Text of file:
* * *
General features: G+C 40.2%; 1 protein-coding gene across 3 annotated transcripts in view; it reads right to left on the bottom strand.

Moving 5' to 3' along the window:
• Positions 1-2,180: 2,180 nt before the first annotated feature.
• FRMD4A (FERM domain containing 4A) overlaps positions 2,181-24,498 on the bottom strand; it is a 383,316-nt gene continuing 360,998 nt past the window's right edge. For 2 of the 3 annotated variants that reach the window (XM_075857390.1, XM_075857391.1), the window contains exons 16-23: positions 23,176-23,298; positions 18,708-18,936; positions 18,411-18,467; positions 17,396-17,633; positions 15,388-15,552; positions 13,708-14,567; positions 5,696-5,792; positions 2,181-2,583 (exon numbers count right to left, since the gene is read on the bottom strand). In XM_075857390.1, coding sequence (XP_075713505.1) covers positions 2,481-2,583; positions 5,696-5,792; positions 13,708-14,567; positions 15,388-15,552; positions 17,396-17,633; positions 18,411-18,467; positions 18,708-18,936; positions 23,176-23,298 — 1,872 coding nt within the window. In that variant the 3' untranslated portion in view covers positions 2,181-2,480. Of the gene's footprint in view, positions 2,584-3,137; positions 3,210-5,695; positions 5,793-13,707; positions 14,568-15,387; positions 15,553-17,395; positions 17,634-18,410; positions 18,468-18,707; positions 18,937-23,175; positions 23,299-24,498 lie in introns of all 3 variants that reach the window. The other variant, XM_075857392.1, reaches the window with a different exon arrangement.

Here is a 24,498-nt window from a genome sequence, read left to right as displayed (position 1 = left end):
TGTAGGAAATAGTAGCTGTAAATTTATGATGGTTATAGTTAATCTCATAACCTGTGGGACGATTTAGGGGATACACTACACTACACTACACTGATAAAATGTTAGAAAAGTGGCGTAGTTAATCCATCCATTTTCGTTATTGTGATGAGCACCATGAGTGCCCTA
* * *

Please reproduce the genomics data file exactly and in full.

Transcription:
General features: G+C 40.2%; 1 protein-coding gene across 3 annotated transcripts in view; it reads right to left on the bottom strand.

Moving 5' to 3' along the window:
• Positions 1-2,180: 2,180 nt before the first annotated feature.
• FRMD4A (FERM domain containing 4A) overlaps positions 2,181-24,498 on the bottom strand; it is a 383,316-nt gene continuing 360,998 nt past the window's right edge. For 2 of the 3 annotated variants that reach the window (XM_075857390.1, XM_075857391.1), the window contains exons 16-23: positions 23,176-23,298; positions 18,708-18,936; positions 18,411-18,467; positions 17,396-17,633; positions 15,388-15,552; positions 13,708-14,567; positions 5,696-5,792; positions 2,181-2,583 (exon numbers count right to left, since the gene is read on the bottom strand). In XM_075857390.1, coding sequence (XP_075713505.1) covers positions 2,481-2,583; positions 5,696-5,792; positions 13,708-14,567; positions 15,388-15,552; positions 17,396-17,633; positions 18,411-18,467; positions 18,708-18,936; positions 23,176-23,298 — 1,872 coding nt within the window. In that variant the 3' untranslated portion in view covers positions 2,181-2,480. Of the gene's footprint in view, positions 2,584-3,137; positions 3,210-5,695; positions 5,793-13,707; positions 14,568-15,387; positions 15,553-17,395; positions 17,634-18,410; positions 18,468-18,707; positions 18,937-23,175; positions 23,299-24,498 lie in introns of all 3 variants that reach the window. The other variant, XM_075857392.1, reaches the window with a different exon arrangement.

Here is a 24,498-nt window from a genome sequence, read left to right as displayed (position 1 = left end):
TGTAGGAAATAGTAGCTGTAAATTTATGATGGTTATAGTTAATCTCATAACCTGTGGGACGATTTAGGGGATACACTACACTACACTACACTGATAAAATGTTAGAAAAGTGGCGTAGTTAATCCATCCATTTTCGTTATTGTGATGAGCACCATGAGTGCCCTA